The message reached Chairman Deng Dau that the children of Pakook had captured the UN compound. Forty-five minutes later, Deng Dau arrived. The gatekeepers, Jesh Amer, of course, opened the gate to let him in. Chairman Dau just shook his head in disbelieve. "So, you are the gatekeeper?" he said as he shook his head.

Chairman Dau asked us to select our five leaders to go with him to meet the UN staff. Kuot Mathuch (now in Juba), Nyuol Bol (now in US), Panchol Maluk (RIP). I don't remember the other two guys.

The camp manager finally unlocked his office when he saw Deng Dau entering with five angry-looking young fellows. We stood right at the door for the safety of our comrades in the meeting.
It turned out the Camp Manager did not even know that the food was not distributed. Some of the crooked UN staff intentionally overlapped the distribution cycles so that they could sell the surpluses. The Camp Manager apologized for the inconvenience.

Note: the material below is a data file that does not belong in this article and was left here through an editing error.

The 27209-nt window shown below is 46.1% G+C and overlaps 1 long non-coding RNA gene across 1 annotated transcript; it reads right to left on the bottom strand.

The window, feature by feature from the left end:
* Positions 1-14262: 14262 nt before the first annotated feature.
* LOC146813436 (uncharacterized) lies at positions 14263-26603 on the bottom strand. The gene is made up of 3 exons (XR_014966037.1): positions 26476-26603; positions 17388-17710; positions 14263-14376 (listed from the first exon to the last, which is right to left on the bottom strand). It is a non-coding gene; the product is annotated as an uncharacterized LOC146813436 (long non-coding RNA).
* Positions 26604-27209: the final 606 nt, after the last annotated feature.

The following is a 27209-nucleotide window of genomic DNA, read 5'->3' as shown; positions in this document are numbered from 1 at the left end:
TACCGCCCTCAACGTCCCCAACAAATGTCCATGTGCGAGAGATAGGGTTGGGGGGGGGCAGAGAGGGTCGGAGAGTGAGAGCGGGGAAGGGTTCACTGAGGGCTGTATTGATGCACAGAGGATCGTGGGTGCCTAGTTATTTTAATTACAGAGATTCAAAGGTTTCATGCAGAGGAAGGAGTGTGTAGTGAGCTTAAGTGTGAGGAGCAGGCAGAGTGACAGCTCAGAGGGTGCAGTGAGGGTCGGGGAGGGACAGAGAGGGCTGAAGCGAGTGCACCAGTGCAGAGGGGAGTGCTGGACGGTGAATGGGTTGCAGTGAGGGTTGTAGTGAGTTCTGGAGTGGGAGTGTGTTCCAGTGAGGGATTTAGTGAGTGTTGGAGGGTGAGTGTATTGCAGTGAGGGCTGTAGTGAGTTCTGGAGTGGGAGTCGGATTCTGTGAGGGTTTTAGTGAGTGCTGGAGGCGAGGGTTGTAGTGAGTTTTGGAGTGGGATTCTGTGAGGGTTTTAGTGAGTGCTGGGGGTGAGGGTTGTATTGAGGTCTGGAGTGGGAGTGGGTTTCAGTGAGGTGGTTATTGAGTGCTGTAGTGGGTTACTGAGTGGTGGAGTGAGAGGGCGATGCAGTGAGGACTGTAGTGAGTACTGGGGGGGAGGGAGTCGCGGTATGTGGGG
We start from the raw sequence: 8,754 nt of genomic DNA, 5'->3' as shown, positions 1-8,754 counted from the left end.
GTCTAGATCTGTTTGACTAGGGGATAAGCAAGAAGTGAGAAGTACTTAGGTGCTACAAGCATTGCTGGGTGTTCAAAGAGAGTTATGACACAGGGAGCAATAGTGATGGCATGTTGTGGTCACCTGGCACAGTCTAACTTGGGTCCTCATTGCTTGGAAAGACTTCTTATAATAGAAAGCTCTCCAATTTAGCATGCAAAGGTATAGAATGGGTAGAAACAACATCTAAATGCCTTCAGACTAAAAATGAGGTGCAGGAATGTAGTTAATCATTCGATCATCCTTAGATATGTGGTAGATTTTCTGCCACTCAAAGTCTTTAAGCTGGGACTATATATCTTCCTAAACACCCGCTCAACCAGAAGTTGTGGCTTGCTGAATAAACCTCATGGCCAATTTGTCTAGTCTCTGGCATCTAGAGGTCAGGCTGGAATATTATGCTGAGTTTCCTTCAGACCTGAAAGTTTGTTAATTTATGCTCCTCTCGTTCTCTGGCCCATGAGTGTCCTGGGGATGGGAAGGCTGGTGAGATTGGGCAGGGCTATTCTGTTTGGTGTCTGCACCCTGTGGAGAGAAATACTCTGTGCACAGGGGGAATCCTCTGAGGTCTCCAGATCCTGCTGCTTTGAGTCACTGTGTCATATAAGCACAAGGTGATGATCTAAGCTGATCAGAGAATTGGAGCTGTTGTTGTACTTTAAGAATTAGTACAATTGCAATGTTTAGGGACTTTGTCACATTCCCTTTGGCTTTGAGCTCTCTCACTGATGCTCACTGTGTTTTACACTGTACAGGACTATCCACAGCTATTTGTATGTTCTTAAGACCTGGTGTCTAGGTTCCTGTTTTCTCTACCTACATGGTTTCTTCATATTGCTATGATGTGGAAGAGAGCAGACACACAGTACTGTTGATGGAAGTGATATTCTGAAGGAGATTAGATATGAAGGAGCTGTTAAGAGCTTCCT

After the meeting, trucks were loaded with foods and given to us. We were also given several lorries to take us back to our groups. We rode on the vehicles back to our groups, singing the SPLA revolutionary songs. The truck which we hijacked was returned to the compound. The event took place in 1994.

*Note: Some facts were borrowed from Comrade William Arona, who had participated in the event.
The author, Willy Mayom, lives in Canada. He can be reached electronically at willymayom@yahoo.ca